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Top of Page West and Central Regions Drought Update

The last five months have averaged drier than normal across the West region (which consists of California and Nevada). The moisture deficits of the last two months have been especially important because November marks the beginning of the region's wet season (see graph below left). December 1999 ranked as the third driest December on record (see graph below right) and 1999 had the ninth driest November-December on record. Other 1999 ranks include: fourth driest September-December, fifth driest August-December, seventh driest July-December, and 1999 tied with 1989 as the eighth driest October-December since 1895.

West Region Pcp Norm/Dep
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West Region Dec Pcp
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Central Region
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The Central region, which is centered on the Ohio Valley, has experienced extremely dry conditions persistently for the last six months, with July-December ranking as the fifth driest such 6-month period since 1895 and 1999 ranking as the 17th driest year on record. The regional aggregate Palmer Drought Index had reached the extreme drought category by the end of 1999. Based on the PDI, the intensity of this drought is comparable to the magnitude of the 1988 drought, but there have been several droughts in the past which have been more intense and which have lasted longer.

Current and historical drought information can be found at the Web Page for the National Drought Mitigation Center. The Center monitors current droughts both in the United States and worldwide.

Damage due to the drought has been summarized by NOAA and the Office of Global Programs in the Climatological Impacts section of the Climate Information Project. Crop impact information can be found at the USDA NASS (National Agricultural Statistics Service) and Weekly Weather and Crop Bulletin pages. Drought statements by local National Weather Service Offices can be found at the NWS Hydrologic Information Center. Drought threat assessments and other information can be found at NOAA's Drought Information Center.

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For more information, refer to ...References:

Thomas R. Karl and Albert J. Koscielny, 1982: "Drought in the United States: 1895-1981." Journal of Climatology, vol. 2, pp. 313-329.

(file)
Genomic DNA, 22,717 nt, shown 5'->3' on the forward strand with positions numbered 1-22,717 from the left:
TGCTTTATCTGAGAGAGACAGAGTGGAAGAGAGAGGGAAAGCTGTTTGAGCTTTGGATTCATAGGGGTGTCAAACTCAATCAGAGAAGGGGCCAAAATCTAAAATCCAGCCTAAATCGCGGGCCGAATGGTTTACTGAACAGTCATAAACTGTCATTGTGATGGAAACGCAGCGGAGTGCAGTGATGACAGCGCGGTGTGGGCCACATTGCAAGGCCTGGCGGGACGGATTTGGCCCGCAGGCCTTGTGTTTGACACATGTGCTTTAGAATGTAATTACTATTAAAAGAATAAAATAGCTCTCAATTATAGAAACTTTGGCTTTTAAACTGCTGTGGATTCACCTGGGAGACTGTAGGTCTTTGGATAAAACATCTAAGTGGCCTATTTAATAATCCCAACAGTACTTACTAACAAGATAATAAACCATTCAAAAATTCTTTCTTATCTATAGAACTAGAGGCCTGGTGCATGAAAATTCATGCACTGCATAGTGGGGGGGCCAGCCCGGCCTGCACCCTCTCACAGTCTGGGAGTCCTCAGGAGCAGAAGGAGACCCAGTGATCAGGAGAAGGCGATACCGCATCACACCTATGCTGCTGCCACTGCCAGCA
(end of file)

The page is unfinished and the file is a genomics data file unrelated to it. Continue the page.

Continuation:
Thomas R. Karl and Walter James Koss, 1984: "Regional and National Monthly, Seasonal, and Annual Temperature Weighted by Area, 1895-1983." Historical Climatology Series 4-3, National Climatic Data Center, Asheville, NC, 38 pp.

NOAA's National Climatic Data Center is the world's largest active archive of weather data. The preliminary temperature and precipitation rankings are available from the center by calling: 828-271-4800.

Historical precipitation and temperature ranking maps are also available on the Internet at: http://nic.fb4.noaa.gov/products/analysis_monitoring/regional_monitoring/usa.html.

NOAA works closely with the academic and science communities on climate-related research projects to increase the understanding of El Niño and improve forecasting techniques. NOAA's Climate Prediction Center monitors, analyzes and predicts climate events ranging from weeks to seasons for the nation. NOAA also operates the network of data buoys and satellites that provide vital information about the ocean waters, and initiates research projects to improve future climate forecasts. The long lead climate outlooks are available on the Internet at: http://nic.fb4.noaa.gov.

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For all climate questions other than questions concerning this report, please contact the National Climatic Data Center's Climate Services Division:

Climate Services Division
NOAA/National Climatic Data Center
151 Patton Avenue
Asheville, NC 28801-5001
fax: 828-271-4876
phone: 828-271-4800
email: ncdc.orders@noaa.gov
For further information on the historical climate perspective presented in this report, contact:

William Brown
NOAA/National Climatic Data Center
151 Patton Avenue
Asheville, NC 28801-5001
fax: 828-271-4328
email: william.brown@noaa.gov
-or-
Mike Changery
NOAA/National Climatic Data Center
151 Patton Avenue
Asheville, NC 28801-5001
fax: 828-271-4328
email: mchangry@ncdc.noaa.gov